Some of us may have hired a coach to get the job done. What we discover, as we train over time, is that we need to conquer so many discouraging stories about ourselves, our leadership, or the forces that are willing to stop them. ta.
This is the context we bring to every situation. Over time, we have trained ourselves to operate with a healthy context in certain areas, such as brushing our teeth. While in other companies, such as hitting 8-figure revenue goals, we may struggle to get past internal attackers who tell us that’s not possible. .
Good news? No one is immune.
The internal struggle is real when it comes to wanting to achieve anything new. As I coach C-level executives and high-performing startup founders, I see these unhelpful contexts popping up everywhere as the four common “disruptors.” These fuzzy numbers are what we call the survival mechanism in training. They exist to protect us from something we fear. Sadly, that can also include something we want to accomplish.
When leaders engage in poor behavior, such as shouting to get them to hear or to silence others, that’s often not their intention. Poor behavior is largely unconscious. It happens when we feel threatened — out of money, out of time, or no choice. Our spoilers grab the wheel, and we start creating messes that we need to clean up afterwards. At the very least, we slow our own goals down.
Notice if any of these spoilers show up for you.
This comes when panicked leaders repeatedly put out fires. Whenever our sense of urgency over-regulates to get ahead of everyone (all the time), trust suffers. Speedy Rabbit has too much caffeine, judging people not to move fast enough and will insist they’re crushing it while they’re wearing their vests.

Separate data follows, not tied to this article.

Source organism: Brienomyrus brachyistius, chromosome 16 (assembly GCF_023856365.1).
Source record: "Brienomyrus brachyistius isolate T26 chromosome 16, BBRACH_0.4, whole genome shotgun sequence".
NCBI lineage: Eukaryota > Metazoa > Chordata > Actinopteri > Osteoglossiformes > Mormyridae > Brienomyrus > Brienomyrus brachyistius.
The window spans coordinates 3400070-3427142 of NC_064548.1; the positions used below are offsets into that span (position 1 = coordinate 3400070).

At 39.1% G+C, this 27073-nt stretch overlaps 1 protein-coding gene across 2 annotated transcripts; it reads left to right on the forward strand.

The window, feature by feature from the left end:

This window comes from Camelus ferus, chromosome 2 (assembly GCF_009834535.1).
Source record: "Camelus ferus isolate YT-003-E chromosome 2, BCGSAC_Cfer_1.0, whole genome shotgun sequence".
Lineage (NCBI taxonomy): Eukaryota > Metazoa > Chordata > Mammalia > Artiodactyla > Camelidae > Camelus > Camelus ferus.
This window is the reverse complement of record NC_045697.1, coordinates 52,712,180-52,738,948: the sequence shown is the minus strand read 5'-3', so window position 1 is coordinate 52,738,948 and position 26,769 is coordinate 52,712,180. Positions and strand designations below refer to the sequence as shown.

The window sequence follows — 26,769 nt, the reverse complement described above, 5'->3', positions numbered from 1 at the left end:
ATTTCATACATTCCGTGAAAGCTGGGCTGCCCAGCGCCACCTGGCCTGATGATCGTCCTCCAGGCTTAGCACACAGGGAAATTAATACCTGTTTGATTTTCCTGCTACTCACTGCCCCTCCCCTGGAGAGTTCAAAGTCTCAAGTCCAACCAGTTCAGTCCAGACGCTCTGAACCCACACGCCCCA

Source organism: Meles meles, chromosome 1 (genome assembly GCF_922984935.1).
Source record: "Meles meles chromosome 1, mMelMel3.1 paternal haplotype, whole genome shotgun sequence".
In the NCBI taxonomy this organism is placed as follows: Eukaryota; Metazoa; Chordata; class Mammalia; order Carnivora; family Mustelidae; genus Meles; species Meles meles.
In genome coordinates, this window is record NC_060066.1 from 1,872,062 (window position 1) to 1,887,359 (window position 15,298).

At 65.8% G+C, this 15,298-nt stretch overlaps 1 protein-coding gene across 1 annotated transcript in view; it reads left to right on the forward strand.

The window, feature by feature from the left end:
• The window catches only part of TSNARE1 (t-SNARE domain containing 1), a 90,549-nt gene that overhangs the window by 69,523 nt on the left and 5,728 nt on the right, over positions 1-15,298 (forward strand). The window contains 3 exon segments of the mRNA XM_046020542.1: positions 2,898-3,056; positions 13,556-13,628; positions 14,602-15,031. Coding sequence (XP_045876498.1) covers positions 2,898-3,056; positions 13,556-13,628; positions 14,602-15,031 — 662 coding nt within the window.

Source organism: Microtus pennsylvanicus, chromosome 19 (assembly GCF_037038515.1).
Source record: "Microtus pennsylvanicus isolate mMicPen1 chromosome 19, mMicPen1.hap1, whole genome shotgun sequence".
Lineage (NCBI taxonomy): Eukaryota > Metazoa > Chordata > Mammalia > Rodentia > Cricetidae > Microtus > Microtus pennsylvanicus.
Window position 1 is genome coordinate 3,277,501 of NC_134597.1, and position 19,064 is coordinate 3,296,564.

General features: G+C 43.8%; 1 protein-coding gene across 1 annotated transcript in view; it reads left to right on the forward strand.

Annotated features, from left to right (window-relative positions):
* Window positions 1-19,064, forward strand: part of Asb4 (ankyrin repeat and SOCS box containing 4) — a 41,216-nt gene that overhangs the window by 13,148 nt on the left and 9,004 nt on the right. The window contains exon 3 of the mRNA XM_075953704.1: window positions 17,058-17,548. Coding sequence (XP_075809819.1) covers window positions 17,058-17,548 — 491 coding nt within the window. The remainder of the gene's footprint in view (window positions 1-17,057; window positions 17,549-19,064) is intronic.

This person wears a grin mask or is completely emotionally unscathed. When we work for leaders who never delete their Game Face, it’s a lack of trust. Leaders also suffer because they are too proud or overwhelmed to receive help from others. They are protecting themselves from taking complete ownership of their emotions.
The Phantom Pest
This person has to face their own strength. This is the CEO who has come down to critique the PowerPoint fonts, while they can create larger partnerships. Instead of boldly stepping into the unknown where they’ll find their next innovation or mobilizing their entire team, The Phantom Pest remains hidden in the details, while pushing everyone up the wall.
This is a matter of protest from the players in the team. They can’t figure out why people keep quitting, or why their culture feels like something is missing. The CEOs or founders appear as Dark Stars, protecting themselves from the complexities of leading others. They may say things like, “I’m making room for everyone” while the rest find them completely inaccessible or aloof.
How to get past each of these vandals
Overcoming these spoilers to make new, big things happen takes practice. The great news is that if you’re willing to act a little differently and find it difficult…
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